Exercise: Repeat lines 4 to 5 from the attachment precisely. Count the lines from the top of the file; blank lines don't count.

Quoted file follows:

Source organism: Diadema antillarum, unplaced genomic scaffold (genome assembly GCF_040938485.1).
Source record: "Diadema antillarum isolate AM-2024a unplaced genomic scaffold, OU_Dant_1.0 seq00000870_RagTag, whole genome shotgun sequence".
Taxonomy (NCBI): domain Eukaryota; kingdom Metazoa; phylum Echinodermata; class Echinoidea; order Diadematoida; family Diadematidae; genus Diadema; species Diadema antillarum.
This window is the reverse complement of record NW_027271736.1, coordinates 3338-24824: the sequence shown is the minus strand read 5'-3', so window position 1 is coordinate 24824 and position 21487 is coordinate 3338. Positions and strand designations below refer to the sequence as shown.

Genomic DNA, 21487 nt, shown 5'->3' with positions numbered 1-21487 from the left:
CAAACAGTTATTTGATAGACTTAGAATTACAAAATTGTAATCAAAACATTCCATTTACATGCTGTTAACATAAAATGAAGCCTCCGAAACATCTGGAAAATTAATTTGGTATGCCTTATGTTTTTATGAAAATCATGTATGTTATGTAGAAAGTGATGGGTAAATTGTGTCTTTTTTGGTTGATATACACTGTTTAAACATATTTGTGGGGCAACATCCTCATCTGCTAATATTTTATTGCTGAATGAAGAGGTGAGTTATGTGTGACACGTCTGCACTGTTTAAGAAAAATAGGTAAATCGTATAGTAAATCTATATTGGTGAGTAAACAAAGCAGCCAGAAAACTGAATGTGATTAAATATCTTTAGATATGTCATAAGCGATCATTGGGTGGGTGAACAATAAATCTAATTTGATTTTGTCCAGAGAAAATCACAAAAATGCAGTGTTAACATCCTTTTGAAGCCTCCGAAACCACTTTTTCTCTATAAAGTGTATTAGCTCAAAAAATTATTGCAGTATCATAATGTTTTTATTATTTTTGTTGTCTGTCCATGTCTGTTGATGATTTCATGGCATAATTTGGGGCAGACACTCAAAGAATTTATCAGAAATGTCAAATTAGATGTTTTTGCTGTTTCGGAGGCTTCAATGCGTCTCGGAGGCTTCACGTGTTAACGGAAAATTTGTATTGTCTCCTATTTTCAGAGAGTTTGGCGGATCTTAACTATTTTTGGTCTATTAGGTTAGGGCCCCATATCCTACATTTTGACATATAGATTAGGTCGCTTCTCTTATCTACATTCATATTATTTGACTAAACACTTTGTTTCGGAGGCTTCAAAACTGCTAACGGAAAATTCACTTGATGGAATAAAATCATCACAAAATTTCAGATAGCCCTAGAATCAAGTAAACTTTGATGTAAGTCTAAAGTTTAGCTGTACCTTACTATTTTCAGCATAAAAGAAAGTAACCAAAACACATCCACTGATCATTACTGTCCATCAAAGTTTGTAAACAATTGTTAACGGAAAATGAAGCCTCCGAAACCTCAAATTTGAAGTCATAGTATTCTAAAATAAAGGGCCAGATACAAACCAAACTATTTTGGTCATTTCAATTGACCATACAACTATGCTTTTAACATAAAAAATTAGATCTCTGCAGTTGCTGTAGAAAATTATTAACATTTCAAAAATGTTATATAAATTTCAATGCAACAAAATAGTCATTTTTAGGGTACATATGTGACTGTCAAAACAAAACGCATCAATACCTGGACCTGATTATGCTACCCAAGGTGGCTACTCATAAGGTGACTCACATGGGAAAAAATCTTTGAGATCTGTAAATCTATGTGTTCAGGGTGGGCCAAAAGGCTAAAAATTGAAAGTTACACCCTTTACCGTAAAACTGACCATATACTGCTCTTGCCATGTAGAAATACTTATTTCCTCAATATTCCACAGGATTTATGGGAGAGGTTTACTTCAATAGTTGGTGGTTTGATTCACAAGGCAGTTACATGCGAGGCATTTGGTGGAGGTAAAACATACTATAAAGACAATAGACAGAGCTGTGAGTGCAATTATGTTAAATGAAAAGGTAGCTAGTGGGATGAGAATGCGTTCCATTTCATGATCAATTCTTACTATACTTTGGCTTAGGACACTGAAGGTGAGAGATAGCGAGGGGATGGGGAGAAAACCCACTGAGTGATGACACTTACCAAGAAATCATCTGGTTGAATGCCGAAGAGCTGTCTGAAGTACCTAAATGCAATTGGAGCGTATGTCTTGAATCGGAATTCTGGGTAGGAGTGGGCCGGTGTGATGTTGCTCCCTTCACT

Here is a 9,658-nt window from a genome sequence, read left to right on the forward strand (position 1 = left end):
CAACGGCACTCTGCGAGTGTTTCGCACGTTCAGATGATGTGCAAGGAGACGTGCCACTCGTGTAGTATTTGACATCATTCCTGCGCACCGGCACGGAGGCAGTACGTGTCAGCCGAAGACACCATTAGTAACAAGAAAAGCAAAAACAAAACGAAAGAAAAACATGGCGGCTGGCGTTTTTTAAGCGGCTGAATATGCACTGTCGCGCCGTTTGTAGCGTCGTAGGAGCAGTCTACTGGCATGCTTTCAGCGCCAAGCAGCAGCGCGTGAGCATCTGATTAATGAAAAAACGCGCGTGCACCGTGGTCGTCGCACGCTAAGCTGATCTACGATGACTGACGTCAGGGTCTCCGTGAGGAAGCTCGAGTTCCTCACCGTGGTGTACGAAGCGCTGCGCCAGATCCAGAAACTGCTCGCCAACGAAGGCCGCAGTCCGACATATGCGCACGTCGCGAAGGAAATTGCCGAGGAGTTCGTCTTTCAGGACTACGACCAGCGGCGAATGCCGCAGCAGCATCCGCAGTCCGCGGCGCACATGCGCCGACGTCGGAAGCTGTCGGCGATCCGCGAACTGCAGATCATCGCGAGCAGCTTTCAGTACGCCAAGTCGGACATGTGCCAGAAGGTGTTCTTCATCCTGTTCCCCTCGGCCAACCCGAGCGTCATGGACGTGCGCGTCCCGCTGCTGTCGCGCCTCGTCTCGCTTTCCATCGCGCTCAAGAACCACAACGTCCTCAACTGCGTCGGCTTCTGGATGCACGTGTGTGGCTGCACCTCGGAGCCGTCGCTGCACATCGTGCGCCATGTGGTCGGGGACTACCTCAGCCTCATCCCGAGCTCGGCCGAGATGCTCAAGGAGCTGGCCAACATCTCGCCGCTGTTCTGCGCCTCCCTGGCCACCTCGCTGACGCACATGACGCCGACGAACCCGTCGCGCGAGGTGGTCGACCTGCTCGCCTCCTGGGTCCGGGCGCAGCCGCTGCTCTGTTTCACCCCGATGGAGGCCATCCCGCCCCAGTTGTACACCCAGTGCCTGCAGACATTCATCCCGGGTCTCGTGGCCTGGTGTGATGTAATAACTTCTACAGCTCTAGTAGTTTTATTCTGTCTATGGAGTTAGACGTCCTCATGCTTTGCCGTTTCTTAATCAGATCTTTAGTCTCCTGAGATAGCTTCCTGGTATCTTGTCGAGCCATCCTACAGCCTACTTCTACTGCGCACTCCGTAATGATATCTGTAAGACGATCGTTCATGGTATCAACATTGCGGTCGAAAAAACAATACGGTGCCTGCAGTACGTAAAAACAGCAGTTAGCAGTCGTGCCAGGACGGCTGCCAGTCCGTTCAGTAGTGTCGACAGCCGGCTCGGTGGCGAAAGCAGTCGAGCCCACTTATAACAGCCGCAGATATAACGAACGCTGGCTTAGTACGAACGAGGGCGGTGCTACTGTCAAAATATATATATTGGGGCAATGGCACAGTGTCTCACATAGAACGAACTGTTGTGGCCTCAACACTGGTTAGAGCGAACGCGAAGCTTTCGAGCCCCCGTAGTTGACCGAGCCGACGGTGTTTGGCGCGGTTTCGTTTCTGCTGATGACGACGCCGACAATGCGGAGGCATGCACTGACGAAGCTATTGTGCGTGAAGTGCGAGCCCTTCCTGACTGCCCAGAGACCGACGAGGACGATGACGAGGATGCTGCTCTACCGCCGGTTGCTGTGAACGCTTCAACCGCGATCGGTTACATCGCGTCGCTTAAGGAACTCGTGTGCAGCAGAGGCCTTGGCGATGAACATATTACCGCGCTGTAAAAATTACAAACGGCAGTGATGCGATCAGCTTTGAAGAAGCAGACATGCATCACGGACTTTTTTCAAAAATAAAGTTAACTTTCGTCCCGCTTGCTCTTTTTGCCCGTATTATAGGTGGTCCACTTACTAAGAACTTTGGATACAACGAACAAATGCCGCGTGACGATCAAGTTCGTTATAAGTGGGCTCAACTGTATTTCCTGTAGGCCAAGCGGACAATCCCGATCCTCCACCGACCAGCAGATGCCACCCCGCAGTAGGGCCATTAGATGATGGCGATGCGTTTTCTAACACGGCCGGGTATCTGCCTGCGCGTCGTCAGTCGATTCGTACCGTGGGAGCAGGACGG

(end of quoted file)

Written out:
This window is the reverse complement of record NW_027271736.1, coordinates 3338-24824: the sequence shown is the minus strand read 5'-3', so window position 1 is coordinate 24824 and position 21487 is coordinate 3338. Positions and strand designations below refer to the sequence as shown.

Genomic DNA, 21487 nt, shown 5'->3' with positions numbered 1-21487 from the left: